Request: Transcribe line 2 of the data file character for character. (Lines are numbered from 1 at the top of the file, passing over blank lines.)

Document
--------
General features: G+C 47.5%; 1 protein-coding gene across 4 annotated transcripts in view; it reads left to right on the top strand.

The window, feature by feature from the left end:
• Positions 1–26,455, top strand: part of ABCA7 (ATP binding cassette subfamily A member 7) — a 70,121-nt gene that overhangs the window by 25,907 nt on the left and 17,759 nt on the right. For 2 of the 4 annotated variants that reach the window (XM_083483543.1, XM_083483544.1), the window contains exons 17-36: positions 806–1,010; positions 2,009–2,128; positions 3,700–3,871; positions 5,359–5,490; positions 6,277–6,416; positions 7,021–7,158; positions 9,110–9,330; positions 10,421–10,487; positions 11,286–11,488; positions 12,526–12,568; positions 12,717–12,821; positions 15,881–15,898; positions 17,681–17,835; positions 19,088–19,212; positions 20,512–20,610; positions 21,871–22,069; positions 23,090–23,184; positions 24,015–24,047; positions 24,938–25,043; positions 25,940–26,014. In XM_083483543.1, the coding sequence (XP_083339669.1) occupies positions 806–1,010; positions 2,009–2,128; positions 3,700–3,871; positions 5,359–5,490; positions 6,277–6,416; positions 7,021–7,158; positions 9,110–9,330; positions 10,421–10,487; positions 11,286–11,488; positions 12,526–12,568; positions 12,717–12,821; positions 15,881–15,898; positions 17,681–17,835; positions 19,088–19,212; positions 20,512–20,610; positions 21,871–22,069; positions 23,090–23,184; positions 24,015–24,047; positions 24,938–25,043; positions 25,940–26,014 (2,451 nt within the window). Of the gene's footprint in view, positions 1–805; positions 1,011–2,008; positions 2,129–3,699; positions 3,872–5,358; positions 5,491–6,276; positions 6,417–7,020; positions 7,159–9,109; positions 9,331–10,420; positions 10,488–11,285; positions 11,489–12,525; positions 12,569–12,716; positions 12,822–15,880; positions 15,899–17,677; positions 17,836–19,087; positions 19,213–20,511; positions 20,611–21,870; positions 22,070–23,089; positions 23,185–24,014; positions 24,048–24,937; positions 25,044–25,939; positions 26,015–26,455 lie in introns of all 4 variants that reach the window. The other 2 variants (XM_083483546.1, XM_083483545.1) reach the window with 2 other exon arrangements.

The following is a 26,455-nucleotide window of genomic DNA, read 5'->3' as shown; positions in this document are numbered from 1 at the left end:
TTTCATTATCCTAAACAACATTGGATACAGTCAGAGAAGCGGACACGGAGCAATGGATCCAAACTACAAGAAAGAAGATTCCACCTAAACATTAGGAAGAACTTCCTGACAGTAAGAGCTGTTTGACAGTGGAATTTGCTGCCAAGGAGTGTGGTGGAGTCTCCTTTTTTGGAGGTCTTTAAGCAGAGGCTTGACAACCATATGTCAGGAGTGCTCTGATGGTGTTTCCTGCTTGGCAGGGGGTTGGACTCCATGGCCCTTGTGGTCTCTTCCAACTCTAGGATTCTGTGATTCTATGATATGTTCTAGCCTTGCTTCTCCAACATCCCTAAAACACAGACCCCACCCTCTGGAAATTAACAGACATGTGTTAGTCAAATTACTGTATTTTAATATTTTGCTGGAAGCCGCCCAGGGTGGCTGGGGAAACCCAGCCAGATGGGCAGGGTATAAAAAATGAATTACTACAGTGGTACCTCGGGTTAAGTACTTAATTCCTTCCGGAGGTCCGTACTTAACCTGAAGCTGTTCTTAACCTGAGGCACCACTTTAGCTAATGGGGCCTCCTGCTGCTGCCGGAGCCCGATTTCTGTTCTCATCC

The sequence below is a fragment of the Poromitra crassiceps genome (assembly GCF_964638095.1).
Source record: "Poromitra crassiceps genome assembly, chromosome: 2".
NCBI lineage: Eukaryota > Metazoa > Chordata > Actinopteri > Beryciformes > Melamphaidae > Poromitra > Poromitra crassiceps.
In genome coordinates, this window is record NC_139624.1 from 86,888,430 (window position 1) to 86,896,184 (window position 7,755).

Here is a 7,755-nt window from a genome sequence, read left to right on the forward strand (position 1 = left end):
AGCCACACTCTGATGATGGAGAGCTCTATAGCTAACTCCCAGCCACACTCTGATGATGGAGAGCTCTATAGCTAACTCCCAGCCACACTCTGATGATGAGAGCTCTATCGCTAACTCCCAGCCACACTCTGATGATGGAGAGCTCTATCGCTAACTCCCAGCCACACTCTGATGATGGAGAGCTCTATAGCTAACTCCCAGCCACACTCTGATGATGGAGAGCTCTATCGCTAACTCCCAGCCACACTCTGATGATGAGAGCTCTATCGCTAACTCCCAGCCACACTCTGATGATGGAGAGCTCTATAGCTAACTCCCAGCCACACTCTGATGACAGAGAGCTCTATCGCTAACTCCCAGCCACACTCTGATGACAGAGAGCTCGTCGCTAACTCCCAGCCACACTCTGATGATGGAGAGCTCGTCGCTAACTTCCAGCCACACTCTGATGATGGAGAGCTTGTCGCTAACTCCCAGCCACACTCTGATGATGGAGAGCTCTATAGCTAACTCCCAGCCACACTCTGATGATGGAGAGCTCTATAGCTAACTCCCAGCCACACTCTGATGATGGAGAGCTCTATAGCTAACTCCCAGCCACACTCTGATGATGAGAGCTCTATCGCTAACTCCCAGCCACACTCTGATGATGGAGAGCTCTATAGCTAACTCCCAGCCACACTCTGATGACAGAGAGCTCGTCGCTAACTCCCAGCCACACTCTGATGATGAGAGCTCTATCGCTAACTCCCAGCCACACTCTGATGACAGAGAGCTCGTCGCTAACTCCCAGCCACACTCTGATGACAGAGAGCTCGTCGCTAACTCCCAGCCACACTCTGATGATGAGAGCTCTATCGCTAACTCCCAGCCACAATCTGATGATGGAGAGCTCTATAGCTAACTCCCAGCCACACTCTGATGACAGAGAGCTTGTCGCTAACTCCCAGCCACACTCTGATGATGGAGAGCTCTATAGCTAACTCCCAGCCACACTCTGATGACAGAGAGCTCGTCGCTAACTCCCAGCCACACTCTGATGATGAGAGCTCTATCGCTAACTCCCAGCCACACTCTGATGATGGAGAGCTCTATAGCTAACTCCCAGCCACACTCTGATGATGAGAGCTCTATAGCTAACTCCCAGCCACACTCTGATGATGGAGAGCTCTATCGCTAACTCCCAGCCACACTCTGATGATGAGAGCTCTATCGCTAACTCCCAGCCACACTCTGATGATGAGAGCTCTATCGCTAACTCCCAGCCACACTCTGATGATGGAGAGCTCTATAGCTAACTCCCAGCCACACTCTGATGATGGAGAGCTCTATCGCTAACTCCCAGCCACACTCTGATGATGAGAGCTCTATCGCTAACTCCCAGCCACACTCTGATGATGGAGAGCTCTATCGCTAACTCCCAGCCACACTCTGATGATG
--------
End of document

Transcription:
The window, feature by feature from the left end: